I picked up this beautiful cookbook in Solana Beach last month and I’m obsessed with the design. The book comes in a small canvas rice sack, complete with quality assurance seal, and the colors and fonts used are very reminiscent of the labels you see printed on basmati bags.
This comprehensive book is written by Pushpesh Pant who, apart from having an awesome name, happens to be a professor in New Delhi. He begins by outlining the culinary history of the 12 regions of the Indian subcontinent in great detail. I found this completely fascinating. When I was in India 5 years ago I visited a restaurant that specialized in dum pukht cooking, in which dishes are slow-cooked in a sealed clay pot. According to Pushpesh Pant, the art of dum pukht began in the Awadh region in 1784 with a food-for-work program in which workers building a shrine were fed biryani that was sealed in a giant pot and cooked throughout the night. If that biryani was as good as the one I had in India, I’d happily build a shrine in exchange for it.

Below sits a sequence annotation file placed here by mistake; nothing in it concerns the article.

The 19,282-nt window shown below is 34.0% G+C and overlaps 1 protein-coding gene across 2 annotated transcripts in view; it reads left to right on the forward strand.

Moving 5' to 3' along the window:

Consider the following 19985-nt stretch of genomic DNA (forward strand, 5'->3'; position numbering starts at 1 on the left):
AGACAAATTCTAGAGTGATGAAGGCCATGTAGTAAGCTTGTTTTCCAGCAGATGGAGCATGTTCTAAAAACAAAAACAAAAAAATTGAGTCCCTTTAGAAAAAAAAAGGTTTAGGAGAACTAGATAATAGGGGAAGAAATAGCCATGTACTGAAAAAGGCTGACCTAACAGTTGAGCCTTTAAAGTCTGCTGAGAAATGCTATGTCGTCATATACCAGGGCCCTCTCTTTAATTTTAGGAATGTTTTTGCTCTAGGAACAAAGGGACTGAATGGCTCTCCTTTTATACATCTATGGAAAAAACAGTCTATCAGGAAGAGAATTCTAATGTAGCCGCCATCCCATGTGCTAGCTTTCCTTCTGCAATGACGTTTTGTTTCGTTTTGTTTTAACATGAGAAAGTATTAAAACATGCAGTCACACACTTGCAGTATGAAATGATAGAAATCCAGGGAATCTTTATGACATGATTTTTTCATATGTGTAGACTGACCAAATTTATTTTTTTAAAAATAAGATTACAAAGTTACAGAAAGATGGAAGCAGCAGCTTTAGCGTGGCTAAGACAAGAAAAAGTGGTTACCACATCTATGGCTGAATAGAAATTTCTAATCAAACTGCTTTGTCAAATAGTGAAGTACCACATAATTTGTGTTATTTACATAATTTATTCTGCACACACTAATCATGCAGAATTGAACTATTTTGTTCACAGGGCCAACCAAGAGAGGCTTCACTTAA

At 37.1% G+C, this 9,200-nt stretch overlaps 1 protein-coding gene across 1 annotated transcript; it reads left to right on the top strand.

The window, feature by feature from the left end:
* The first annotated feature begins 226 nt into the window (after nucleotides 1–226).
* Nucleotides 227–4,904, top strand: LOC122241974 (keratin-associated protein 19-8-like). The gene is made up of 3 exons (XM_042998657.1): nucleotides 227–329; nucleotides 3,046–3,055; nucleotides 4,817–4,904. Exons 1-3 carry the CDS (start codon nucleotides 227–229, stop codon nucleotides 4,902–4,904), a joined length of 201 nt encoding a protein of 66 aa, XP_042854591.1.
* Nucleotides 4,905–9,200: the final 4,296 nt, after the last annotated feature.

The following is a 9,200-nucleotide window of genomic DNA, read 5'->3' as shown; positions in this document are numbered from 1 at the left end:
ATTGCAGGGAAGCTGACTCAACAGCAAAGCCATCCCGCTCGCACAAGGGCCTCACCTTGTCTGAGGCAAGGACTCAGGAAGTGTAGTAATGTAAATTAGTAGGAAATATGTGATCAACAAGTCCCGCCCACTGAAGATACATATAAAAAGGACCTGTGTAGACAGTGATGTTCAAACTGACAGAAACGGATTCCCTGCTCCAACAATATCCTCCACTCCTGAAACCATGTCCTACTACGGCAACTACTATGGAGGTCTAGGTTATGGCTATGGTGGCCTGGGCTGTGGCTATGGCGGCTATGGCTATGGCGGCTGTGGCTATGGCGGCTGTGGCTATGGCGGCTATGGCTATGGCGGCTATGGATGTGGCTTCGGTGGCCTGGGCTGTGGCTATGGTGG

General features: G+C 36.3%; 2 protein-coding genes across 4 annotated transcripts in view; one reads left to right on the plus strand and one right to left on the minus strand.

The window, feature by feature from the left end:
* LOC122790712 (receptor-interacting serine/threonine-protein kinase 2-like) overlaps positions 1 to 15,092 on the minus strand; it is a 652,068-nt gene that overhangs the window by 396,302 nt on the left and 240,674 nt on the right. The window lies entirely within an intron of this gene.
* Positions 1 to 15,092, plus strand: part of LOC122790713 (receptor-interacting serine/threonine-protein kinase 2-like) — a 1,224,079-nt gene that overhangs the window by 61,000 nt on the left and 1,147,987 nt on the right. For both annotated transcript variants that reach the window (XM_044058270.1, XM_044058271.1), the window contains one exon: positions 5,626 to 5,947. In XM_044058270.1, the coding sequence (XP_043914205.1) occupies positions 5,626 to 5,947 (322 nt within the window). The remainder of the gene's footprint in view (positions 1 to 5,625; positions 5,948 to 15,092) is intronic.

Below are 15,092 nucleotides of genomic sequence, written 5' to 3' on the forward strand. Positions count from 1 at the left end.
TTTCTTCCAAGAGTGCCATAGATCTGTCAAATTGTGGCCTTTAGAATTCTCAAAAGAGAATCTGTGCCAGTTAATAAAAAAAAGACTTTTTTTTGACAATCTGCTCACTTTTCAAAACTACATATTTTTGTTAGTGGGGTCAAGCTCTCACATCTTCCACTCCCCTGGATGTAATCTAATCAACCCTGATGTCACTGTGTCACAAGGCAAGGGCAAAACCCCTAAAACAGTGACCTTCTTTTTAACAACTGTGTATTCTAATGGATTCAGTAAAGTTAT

After pouring over every page I got the sense that this is the only Indian cookbook I’ll ever need. Pushpesh starts with masalas (including 3 different garam masala recipes), moves through pickles, snacks, main dishes and meats, and ends on more drinks and desserts than I’ll ever need in a lifetime. Looking for a fish recipe? There are 77 of them. Chicken? 87. Just want to make kebabs? You’ve got 23 recipes to choose from, including one called “Melt In The Mouth Smoked Kebabs."
Another thing I like about this book is the recipe layout and page thickness. A detail not to be overlooked, this book sits comfortably on my countertop without a heavy jar or willing assistant to hold it open for me. And each recipe is confined to it’s own page so no page-turning is needed.
And then there are the pictures. They are stunning. I’m filled with minor anxiety that I’ll never be able to make all the recipes in this book, but I’m going to have quite the culinary adventure trying.